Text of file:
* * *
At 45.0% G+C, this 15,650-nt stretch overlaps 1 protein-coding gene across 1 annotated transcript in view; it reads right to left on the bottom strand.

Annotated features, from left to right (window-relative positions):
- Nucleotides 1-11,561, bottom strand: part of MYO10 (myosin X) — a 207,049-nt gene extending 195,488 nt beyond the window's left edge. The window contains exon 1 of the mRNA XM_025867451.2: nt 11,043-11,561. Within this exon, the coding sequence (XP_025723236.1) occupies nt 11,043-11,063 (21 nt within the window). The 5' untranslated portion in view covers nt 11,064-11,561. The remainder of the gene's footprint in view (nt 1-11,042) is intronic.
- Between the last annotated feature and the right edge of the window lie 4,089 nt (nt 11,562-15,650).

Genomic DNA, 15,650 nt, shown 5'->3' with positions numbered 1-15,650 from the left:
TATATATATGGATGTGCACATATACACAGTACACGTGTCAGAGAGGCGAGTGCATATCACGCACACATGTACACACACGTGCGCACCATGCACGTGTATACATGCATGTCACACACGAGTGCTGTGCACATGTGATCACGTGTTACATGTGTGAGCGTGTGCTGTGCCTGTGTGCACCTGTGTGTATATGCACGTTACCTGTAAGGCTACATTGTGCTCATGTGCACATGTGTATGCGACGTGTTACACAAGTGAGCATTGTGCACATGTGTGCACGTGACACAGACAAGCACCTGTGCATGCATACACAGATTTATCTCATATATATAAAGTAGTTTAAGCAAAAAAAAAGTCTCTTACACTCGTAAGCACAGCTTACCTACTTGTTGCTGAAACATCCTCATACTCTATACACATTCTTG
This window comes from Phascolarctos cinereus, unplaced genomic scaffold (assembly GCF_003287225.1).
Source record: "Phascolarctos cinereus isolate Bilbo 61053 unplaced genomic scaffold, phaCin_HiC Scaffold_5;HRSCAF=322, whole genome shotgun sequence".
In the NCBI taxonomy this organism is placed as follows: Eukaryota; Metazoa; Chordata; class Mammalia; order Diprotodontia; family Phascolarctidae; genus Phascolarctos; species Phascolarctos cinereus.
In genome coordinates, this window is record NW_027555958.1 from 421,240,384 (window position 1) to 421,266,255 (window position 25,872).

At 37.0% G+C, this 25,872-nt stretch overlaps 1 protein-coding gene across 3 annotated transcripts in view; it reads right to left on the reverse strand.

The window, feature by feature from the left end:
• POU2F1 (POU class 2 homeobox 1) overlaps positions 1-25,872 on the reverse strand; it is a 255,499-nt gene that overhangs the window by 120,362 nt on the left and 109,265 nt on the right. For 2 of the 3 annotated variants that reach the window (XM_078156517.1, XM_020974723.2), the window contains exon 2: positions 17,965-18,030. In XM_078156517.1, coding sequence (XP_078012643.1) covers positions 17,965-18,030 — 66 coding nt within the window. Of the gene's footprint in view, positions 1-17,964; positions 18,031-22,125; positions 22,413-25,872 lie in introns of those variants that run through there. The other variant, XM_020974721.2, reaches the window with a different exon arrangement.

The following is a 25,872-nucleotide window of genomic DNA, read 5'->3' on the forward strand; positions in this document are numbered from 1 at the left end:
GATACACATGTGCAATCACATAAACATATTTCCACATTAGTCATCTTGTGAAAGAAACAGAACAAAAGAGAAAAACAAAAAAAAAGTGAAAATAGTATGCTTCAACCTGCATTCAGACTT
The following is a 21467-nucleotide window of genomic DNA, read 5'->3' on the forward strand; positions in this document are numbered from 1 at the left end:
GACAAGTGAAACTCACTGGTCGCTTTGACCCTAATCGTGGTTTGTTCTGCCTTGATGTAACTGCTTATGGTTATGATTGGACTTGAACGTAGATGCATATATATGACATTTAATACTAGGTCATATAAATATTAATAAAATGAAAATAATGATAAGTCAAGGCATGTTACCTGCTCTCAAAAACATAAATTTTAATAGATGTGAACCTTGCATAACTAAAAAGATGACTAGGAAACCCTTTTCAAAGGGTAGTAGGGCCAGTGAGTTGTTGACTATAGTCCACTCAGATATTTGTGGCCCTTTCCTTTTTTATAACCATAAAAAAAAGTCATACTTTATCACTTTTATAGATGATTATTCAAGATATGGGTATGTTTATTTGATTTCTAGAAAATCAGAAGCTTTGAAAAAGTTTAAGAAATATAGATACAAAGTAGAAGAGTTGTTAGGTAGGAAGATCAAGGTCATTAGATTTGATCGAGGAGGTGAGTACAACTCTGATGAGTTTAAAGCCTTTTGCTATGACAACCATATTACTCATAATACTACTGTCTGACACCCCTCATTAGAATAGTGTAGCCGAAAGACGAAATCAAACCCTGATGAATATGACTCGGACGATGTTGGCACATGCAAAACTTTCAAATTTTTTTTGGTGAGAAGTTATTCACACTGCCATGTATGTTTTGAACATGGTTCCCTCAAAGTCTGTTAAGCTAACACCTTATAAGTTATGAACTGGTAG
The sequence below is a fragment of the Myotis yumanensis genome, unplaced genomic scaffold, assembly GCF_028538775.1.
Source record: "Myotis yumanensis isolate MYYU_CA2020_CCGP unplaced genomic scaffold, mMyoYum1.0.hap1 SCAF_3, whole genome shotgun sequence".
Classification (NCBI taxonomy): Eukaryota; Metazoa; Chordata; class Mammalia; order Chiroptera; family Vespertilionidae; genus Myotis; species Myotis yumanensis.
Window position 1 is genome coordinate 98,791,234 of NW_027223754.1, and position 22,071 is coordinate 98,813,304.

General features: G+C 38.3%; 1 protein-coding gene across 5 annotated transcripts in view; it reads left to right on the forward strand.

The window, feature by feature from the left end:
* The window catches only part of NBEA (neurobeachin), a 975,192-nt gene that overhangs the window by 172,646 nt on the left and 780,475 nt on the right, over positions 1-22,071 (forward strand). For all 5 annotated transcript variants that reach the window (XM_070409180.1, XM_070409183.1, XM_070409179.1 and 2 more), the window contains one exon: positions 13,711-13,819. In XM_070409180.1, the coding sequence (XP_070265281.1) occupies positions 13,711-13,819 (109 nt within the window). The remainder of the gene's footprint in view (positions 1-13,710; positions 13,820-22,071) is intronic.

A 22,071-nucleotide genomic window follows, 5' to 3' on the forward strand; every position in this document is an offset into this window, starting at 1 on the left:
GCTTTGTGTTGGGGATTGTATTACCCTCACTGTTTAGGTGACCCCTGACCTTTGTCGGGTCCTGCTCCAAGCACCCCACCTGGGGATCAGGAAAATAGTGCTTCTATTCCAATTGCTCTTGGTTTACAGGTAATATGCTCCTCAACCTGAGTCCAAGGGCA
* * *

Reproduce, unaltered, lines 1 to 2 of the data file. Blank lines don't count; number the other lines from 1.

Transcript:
At 45.0% G+C, this 15,650-nt stretch overlaps 1 protein-coding gene across 1 annotated transcript in view; it reads right to left on the bottom strand.

Annotated features, from left to right (window-relative positions):